#1 Obama to gays: Iím totally going to help you out, just not right now (with video)
06-29-2009, 09:50 PM
- Join Date
- Aug 2005
What does a president get from a gay audience when heís publicly against gay marriage, unwilling to take bold action to repeal ďdonít ask, donít tell,Ē and so terrified of the political consequences of challenging the Defense of Marriage Act that heíll actually defend it in court?
Why, he gets ďthunderous applause,Ē of course ó if heís a Democrat.
Iíll be charitable and assume that this audience isnít representative of all gays demanding equal rights, that theyíre a handpicked bunch of chumps congregated to cheer The One on no matter how many promises he breaks. The alternative is too depressing...
06-29-2009, 11:39 PM
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- Aug 2005
POTUS to LGBT: "Welcome to Your White House !
ABBA's "Dancing Queen" filled the East Room, as more than 200 prominent gays and lesbians gathered for the first ever celebration of Pride month at the White House. The President and First Lady entered to thunderous applause. President Obama told the group he is committed to equality for their community.
"This struggle continues today, for even as we face extraordinary challenges as a nation, we cannot and will not put aside issues of basic equality," he said, "We seek an America in which no one feels the pain of discrimination based on who you are or who you love."
Many gay and lesbians believe the President has been slow to act on major issues like the military's Don't Ask, Don't Tell policy, and the Defense of Marriage Act. The President asked the group to focus on what has been accomplished so far.
06-29-2009, 11:41 PM
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- Aug 2005
President Obama tells crowd at White House to give him time to reverse laws
WASHINGTON (CNN) -- President Obama honored Lesbian, Gay, Bisexual and Transgender Pride Month with a White House reception Monday where he likened the struggle for gay rights with the struggle of African-Americans for civil rights.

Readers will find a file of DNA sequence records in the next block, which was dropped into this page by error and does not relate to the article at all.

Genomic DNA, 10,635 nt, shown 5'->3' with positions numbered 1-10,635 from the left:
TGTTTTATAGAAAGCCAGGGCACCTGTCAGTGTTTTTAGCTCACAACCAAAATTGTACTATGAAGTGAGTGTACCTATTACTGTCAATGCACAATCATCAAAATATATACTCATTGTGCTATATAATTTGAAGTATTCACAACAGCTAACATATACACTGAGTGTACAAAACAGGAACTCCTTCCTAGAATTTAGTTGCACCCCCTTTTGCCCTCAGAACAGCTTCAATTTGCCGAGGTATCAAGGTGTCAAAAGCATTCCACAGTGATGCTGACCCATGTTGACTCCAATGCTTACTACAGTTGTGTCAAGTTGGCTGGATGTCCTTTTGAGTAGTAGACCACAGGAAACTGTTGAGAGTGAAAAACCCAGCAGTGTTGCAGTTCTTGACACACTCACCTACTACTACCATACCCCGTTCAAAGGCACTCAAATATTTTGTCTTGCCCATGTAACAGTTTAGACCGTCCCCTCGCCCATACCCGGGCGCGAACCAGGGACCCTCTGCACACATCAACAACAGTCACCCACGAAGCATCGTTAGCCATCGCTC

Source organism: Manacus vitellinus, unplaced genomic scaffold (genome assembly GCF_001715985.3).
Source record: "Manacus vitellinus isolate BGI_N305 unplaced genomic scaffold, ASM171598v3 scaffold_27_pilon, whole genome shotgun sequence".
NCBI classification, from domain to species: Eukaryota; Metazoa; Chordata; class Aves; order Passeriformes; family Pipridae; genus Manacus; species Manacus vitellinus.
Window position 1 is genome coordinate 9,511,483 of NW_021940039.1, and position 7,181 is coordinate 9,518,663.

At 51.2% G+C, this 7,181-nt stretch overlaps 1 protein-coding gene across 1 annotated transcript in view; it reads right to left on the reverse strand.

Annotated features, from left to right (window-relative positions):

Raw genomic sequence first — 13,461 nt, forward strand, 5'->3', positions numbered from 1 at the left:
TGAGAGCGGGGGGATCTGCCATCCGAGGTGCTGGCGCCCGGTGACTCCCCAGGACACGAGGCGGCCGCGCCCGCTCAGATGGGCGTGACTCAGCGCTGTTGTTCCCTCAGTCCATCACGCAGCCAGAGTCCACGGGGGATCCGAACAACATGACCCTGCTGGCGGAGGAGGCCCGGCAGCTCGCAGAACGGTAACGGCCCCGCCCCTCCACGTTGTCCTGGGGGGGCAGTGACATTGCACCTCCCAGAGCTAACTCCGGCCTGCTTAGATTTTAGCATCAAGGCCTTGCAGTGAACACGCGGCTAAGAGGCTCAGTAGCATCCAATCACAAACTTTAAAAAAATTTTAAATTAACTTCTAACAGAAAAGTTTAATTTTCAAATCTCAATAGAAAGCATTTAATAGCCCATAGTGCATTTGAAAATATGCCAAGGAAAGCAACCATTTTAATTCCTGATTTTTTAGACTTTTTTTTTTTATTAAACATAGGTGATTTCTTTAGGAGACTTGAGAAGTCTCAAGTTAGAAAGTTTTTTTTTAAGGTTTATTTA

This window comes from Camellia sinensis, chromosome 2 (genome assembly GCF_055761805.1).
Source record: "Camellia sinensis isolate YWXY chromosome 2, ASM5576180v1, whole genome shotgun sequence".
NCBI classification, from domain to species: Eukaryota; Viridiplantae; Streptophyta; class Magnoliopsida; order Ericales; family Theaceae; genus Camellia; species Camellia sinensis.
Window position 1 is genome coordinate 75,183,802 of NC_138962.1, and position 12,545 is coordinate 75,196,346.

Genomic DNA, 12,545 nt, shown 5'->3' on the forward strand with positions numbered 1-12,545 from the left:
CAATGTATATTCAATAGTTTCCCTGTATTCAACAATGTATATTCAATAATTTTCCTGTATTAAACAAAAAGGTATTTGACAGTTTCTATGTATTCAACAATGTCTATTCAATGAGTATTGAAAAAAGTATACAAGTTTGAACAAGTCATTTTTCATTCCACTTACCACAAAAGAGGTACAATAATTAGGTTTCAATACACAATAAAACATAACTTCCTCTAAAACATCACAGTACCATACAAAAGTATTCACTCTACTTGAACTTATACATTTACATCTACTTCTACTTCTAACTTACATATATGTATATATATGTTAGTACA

With first lady Michelle Obama at his side, the president told the cheering crowd filling the East Room that his administration would work to repeal the so-called Defense of Marriage Act and end the "don't ask, don't tell" policy regarding gays in the military.
"I know that many in this room don't believe that progress has come fast enough, and I understand that," Obama said. "It's not for me to tell you to be patient any more than it was for others to counsel patience to African-Americans who were petitioning for equal rights a half-century ago."
The "don't ask, don't tell" policy bars military officials from asking about a service member's sexual orientation but also bars the service member from revealing it, and allows the dismissal of a service member if a same-sex orientation is discovered.
"I believe preventing patriotic Americans from serving their country weakens our national security," Obama said to applause. Ending the policy requires an act of Congress and will take time, he added.
The Defense of Marriage Act effectively bars the federal government from recognizing same-sex unions, even as individual states legalize them. It is one of the most divisive political issues in America, strongly backed by conservatives -- particularly the religious right.
"We have a duty to uphold existing law, but I believe we must do so in a way that does not exacerbate old divides," Obama said. "And fulfilling this duty in upholding the law in no way lessens my commitment to reversing this law."
He also is pushing for passage of a law guaranteeing full benefits including health care for lesbian, gay, bisexual and transgender couples and their children, as well as bills to strengthen laws against hate crimes and prevent employment discrimination based on sexuality, Obama said.
"There are unjust laws to overturn and unfair practices to stop," he said. "And though we've made progress, there are still fellow citizens -- perhaps neighbors or even family members and loved ones -- who still hold fast to worn arguments and old attitudes, who fail to see your families like their families and who would deny you the rights that most Americans take for granted. And I know this is painful, and I know it can be heartbreaking."
Obama cited the roots of the gay rights struggle in the Stonewall riot 40 years ago, when police raided a New York nightclub and sparked a demonstration that lasted for days
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